My son’s second surgery

Today my husband had surgery to repair a muscle he ripped from a bone. Snowboarding is fun.

This surgery kicked his ass. The surgeon told me he would be in the recovery room an hour. It was three. It would have been longer, but they were closing.

Now my living room is a recovery zone. My aunt is going to lend me her nurse’s cape. It’s hard to give stool softeners without a cape. No one takes you seriously.

Anyway this calls to mind my son’s second surgery, which I had meant to tell you about way back when I told you about his tumors.

He had a terrible experience with the biopsy surgery. There was pain, vomiting and swelling. He hated the ICU. He didn’t think it was funny that I said the ICU was so named because of the gowns they make you wear.

So a year later he gave me a big No Way to a surgery to take the tumors out. He was 7.

I used all the tricks in my mama bag. We planned to go the Santa Monica Pier the day before. We made a list of the things he feared and worked to eliminate them.

The anesthesiologist said he could prevent nausea. The surgeon arranged a private room.

The nurses promised Tigger could go in with him. Being sealed in sterile plastic bags is what Tiggers love best.

No deal.

Then a month before the surgery, while he was at school, a producer from The Discovery Channel called me. She had wanted to film the surgery for a special on the surgeon, but when the surgeon described my son and his case to her, she got the green light to do a whole special on my son.

I interrupted his first-grade class to tell him about it. Sold. A producer bag has better tricks in it.

My son was brave and calm. Everyone made good on promises, and we didn’t have any of the problems he feared. Though he did add catheters and incision drains to his list.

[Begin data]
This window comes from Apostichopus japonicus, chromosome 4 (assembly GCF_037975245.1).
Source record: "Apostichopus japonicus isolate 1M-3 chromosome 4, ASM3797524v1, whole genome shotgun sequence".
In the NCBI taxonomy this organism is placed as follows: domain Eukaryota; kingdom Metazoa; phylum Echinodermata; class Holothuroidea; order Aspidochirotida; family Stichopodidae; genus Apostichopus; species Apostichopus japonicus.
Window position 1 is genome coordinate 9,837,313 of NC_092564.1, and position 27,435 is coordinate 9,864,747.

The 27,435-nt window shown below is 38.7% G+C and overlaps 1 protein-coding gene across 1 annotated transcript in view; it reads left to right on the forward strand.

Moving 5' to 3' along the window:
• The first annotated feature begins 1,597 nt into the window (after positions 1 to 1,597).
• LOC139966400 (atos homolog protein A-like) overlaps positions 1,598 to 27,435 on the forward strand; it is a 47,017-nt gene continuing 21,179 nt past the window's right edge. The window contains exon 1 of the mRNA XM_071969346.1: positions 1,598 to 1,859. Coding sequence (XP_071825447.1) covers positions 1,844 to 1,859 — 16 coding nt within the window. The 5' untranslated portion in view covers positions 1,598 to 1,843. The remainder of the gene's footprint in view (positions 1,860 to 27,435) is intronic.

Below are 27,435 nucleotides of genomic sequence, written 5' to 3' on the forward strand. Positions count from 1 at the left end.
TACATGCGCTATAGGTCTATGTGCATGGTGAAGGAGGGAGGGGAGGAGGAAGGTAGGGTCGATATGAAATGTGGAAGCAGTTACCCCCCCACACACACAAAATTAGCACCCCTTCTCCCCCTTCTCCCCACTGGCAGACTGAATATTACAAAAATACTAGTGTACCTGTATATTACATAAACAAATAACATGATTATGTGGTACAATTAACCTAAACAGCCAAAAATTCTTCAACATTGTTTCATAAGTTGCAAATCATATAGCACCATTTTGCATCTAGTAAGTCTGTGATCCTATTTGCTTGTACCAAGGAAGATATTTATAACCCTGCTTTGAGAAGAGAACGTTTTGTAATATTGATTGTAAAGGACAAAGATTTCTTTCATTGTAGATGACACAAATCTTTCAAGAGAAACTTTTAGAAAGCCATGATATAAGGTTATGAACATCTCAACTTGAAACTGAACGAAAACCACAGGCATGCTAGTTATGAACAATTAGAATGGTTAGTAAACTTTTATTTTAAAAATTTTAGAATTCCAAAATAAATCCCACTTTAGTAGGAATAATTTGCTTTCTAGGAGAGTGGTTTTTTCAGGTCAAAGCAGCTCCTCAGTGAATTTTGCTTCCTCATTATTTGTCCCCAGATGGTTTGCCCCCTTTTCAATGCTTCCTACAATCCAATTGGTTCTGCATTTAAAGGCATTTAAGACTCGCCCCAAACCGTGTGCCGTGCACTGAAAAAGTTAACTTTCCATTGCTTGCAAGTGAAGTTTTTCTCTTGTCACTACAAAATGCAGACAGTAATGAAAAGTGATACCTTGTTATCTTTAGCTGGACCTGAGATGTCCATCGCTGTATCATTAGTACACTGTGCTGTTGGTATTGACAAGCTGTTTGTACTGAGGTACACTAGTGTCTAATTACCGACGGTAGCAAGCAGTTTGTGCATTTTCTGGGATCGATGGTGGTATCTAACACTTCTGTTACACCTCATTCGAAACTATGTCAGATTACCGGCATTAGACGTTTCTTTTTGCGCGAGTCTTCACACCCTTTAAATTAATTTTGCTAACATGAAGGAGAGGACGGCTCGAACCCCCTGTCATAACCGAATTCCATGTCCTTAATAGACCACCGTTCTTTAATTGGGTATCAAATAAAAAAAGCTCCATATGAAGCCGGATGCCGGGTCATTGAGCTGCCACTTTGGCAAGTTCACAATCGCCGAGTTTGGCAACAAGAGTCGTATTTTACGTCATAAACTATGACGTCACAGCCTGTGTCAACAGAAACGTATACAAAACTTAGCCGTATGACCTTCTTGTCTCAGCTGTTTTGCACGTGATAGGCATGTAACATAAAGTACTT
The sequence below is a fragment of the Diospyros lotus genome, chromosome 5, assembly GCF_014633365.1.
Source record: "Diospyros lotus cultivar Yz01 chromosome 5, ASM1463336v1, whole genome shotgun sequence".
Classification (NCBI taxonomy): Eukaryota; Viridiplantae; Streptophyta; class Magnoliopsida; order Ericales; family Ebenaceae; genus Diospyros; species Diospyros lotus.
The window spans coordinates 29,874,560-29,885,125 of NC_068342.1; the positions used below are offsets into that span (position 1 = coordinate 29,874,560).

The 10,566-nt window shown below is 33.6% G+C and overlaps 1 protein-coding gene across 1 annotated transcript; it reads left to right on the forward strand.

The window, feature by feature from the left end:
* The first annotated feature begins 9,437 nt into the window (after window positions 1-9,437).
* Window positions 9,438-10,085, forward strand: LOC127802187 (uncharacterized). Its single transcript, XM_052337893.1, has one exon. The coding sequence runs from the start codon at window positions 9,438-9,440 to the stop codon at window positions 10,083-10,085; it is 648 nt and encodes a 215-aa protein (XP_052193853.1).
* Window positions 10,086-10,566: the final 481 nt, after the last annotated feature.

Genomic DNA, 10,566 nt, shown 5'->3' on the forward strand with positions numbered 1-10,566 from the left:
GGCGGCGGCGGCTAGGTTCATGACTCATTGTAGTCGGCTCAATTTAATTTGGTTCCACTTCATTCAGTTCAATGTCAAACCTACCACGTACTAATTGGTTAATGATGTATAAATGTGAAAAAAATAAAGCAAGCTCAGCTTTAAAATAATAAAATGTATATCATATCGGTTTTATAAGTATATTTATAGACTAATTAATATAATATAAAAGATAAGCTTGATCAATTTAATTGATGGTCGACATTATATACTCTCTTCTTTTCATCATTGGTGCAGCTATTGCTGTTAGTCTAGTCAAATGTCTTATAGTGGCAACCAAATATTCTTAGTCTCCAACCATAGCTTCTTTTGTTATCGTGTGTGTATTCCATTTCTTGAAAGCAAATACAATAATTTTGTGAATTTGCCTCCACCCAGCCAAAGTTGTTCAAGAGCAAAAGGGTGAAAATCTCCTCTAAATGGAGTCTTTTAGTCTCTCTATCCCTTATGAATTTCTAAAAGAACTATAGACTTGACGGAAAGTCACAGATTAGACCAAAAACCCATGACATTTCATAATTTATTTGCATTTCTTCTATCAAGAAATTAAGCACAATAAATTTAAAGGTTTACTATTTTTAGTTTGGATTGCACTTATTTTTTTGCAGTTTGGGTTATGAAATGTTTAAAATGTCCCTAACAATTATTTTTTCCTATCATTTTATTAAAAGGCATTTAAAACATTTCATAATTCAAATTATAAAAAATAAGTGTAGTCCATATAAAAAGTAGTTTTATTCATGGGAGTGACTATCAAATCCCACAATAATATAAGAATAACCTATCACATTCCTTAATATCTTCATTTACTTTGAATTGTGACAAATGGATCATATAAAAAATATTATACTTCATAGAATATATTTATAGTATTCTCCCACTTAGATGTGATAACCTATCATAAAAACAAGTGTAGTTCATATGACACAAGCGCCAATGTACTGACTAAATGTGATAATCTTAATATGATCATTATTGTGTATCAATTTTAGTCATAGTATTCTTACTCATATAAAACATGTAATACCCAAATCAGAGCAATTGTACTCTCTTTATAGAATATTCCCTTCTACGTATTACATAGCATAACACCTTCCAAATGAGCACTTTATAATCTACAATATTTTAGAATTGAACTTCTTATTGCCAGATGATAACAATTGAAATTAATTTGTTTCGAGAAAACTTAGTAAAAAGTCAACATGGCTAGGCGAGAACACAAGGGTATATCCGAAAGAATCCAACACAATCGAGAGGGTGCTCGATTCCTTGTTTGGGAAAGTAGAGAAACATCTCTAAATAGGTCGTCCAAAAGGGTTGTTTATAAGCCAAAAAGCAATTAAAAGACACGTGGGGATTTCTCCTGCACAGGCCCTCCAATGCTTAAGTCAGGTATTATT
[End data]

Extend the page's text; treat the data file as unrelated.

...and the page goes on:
Three months later my family went to the producer’s house for a preview screening. It was mostly interviews, but the middle segment was surgery footage.

It didn’t occur to me to be nervous about watching it.

But then, one side at a time, the surgeon peeled my son’s face back. One glance of this, and I turned toward the back of the room.

Then my husband said, ‘Honey, look!’ The surgeon slid the tumor off his pie server onto a ruler for the camera. It looked like a boneless, skinless chicken breast from the grocery store. The two he removed weighed a pound.

After the screening the producer told us it made her crazy to witness the operation.

The surgeon was  explaining what he was doing during the procedure. He kept looking at her while he was talking, but his hands kept operating. She wanted to shout, ‘Watch what you’re doing!’ She said it was like when her husband is driving and he looks at her instead of the road.

Finally he looked down, just as a bunch of gooey bloody stuff splattered up on his glasses. His assistant eased them off to clean them, and the surgeon kept working.

Now I have a list of my own.

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